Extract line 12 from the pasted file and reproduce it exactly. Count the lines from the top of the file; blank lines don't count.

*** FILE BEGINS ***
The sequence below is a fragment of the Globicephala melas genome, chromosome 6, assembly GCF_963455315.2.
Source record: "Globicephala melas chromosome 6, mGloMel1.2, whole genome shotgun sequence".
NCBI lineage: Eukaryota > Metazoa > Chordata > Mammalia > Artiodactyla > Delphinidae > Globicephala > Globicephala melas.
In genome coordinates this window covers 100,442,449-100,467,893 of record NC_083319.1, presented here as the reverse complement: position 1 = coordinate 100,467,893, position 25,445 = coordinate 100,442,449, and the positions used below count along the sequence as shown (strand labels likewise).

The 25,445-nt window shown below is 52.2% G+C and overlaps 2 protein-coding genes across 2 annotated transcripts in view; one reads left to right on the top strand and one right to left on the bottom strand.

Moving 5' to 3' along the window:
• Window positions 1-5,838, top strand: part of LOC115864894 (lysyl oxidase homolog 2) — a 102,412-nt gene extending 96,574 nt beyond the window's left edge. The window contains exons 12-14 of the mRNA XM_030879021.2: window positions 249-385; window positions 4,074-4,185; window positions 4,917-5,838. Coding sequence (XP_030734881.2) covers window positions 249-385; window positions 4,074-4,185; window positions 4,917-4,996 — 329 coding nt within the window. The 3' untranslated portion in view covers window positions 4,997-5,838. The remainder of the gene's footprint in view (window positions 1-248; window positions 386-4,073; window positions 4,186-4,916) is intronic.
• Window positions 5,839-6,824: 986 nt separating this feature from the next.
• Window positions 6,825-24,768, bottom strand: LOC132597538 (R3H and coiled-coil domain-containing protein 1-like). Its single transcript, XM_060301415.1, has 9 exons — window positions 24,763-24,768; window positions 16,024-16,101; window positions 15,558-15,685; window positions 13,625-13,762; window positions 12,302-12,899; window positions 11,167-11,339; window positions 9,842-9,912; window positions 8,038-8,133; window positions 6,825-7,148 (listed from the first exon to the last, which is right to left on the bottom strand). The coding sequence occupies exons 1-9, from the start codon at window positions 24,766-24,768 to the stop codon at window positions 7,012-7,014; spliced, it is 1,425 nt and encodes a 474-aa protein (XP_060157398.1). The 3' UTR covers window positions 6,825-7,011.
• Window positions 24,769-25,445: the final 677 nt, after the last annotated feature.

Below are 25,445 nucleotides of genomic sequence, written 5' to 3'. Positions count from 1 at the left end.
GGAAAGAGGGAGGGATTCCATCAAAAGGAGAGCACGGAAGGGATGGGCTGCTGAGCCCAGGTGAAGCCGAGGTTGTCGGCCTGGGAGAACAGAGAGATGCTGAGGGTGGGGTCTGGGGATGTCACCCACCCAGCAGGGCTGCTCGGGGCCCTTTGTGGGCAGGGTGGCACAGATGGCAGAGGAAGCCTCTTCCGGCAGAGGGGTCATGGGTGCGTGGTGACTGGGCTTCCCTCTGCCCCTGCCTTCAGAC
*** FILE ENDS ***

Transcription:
GGAAAGAGGGAGGGATTCCATCAAAAGGAGAGCACGGAAGGGATGGGCTGCTGAGCCCAGGTGAAGCCGAGGTTGTCGGCCTGGGAGAACAGAGAGATGCTGAGGGTGGGGTCTGGGGATGTCACCCACCCAGCAGGGCTGCTCGGGGCCCTTTGTGGGCAGGGTGGCACAGATGGCAGAGGAAGCCTCTTCCGGCAGAGGGGTCATGGGTGCGTGGTGACTGGGCTTCCCTCTGCCCCTGCCTTCAGAC